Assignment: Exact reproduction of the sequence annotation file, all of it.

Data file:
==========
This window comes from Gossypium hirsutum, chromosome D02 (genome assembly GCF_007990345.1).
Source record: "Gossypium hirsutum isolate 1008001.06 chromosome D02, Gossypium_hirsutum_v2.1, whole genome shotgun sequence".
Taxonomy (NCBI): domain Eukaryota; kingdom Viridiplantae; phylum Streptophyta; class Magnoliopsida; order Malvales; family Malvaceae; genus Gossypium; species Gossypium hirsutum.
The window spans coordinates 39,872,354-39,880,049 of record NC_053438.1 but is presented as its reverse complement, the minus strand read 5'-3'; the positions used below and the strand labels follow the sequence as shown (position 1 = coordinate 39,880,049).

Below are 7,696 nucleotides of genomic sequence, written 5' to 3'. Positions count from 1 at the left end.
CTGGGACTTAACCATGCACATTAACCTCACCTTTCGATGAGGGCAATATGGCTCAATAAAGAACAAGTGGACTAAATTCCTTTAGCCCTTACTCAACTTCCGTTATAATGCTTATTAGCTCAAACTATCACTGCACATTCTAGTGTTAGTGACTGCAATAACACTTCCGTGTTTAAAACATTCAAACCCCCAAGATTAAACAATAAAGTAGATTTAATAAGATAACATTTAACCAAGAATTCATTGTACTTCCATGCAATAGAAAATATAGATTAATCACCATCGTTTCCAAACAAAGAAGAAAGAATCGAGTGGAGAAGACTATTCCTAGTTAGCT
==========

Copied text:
This window comes from Gossypium hirsutum, chromosome D02 (genome assembly GCF_007990345.1).
Source record: "Gossypium hirsutum isolate 1008001.06 chromosome D02, Gossypium_hirsutum_v2.1, whole genome shotgun sequence".
Taxonomy (NCBI): domain Eukaryota; kingdom Viridiplantae; phylum Streptophyta; class Magnoliopsida; order Malvales; family Malvaceae; genus Gossypium; species Gossypium hirsutum.
The window spans coordinates 39,872,354-39,880,049 of record NC_053438.1 but is presented as its reverse complement, the minus strand read 5'-3'; the positions used below and the strand labels follow the sequence as shown (position 1 = coordinate 39,880,049).

Below are 7,696 nucleotides of genomic sequence, written 5' to 3'. Positions count from 1 at the left end.
CTGGGACTTAACCATGCACATTAACCTCACCTTTCGATGAGGGCAATATGGCTCAATAAAGAACAAGTGGACTAAATTCCTTTAGCCCTTACTCAACTTCCGTTATAATGCTTATTAGCTCAAACTATCACTGCACATTCTAGTGTTAGTGACTGCAATAACACTTCCGTGTTTAAAACATTCAAACCCCCAAGATTAAACAATAAAGTAGATTTAATAAGATAACATTTAACCAAGAATTCATTGTACTTCCATGCAATAGAAAATATAGATTAATCACCATCGTTTCCAAACAAAGAAGAAAGAATCGAGTGGAGAAGACTATTCCTAGTTAGCT